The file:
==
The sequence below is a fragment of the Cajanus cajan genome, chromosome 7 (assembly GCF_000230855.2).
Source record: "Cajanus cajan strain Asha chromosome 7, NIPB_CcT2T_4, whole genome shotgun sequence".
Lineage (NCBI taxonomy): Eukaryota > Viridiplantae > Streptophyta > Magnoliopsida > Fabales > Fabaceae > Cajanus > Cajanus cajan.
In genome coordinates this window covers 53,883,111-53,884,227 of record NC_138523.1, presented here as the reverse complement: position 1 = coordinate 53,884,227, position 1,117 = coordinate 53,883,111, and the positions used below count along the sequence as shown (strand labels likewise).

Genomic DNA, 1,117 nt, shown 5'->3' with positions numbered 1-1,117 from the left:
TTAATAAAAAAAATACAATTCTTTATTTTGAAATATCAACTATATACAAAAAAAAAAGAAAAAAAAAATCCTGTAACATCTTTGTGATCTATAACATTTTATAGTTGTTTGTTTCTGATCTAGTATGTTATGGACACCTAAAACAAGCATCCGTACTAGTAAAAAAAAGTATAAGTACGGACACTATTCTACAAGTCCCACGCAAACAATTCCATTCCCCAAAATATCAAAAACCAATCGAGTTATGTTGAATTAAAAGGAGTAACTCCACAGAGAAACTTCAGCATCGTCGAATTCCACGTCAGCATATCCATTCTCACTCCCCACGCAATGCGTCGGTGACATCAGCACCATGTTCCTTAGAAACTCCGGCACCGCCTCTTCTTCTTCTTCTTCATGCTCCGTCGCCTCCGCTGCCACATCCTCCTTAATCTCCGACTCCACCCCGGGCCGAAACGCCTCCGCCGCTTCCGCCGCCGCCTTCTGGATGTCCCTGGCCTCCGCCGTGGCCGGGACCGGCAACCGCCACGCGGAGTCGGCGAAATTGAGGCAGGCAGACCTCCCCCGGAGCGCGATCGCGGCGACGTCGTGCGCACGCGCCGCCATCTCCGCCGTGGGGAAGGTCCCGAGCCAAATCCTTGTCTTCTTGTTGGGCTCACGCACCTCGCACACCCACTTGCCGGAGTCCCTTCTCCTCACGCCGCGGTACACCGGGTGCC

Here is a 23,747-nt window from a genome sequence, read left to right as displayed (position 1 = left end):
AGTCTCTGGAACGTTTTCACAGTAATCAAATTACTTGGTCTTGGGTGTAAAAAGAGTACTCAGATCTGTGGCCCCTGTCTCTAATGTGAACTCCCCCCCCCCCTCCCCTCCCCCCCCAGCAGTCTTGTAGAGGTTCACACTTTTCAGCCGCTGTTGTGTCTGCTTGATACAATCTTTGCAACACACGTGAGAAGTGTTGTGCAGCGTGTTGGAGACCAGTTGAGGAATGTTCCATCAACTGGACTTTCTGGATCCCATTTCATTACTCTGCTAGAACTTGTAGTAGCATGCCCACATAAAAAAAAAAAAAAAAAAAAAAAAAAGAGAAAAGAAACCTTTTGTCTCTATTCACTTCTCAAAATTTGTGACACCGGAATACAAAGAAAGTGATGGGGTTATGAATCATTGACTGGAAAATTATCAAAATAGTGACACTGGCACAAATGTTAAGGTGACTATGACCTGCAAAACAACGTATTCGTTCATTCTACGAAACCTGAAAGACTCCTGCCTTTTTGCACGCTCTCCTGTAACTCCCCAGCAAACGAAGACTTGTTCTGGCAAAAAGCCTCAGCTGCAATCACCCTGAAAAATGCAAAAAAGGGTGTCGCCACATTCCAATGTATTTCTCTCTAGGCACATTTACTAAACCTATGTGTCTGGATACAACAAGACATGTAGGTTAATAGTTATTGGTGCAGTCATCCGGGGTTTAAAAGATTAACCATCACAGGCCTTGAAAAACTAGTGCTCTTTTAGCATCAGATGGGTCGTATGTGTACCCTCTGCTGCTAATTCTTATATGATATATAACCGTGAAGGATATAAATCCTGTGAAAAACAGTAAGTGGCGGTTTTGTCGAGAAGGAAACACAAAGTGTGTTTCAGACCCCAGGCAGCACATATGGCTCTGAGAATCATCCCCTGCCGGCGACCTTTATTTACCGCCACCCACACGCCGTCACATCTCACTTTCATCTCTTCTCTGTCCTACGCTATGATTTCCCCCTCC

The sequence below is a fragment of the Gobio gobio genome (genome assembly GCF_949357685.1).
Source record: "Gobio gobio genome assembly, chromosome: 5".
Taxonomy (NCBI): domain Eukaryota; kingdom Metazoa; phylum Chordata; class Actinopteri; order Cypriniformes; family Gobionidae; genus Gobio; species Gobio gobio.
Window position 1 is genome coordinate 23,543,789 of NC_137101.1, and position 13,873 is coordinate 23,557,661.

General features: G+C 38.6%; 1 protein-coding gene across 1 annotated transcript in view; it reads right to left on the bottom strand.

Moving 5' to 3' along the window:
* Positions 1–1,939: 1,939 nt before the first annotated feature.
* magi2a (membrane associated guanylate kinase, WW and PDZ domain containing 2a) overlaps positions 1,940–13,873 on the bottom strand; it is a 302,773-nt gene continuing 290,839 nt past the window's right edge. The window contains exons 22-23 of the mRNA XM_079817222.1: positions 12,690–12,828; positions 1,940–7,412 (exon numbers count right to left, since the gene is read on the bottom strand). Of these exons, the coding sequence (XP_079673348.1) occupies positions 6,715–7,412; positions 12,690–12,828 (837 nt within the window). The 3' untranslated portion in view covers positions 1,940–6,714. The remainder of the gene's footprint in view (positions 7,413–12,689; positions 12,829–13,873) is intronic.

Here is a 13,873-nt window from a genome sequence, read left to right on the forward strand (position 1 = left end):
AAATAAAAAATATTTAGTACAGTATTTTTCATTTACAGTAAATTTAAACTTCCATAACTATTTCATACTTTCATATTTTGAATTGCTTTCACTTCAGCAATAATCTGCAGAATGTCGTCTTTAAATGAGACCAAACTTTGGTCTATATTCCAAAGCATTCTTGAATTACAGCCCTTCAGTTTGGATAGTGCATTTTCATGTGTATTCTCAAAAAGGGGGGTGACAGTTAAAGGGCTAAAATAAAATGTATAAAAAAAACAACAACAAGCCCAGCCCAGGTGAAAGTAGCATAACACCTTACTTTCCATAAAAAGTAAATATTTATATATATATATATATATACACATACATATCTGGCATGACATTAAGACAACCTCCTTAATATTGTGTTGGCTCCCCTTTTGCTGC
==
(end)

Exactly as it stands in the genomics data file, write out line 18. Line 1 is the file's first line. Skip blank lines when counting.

AAATAAAAAATATTTAGTACAGTATTTTTCATTTACAGTAAATTTAAACTTCCATAACTATTTCATACTTTCATATTTTGAATTGCTTTCACTTCAGCAATAATCTGCAGAATGTCGTCTTTAAATGAGACCAAACTTTGGTCTATATTCCAAAGCATTCTTGAATTACAGCCCTTCAGTTTGGATAGTGCATTTTCATGTGTATTCTCAAAAAGGGGGGTGACAGTTAAAGGGCTAAAATAAAATGTATAAAAAAAACAACAACAAGCCCAGCCCAGGTGAAAGTAGCATAACACCTTACTTTCCATAAAAAGTAAATATTTATATATATATATATATATACACATACATATCTGGCATGACATTAAGACAACCTCCTTAATATTGTGTTGGCTCCCCTTTTGCTGC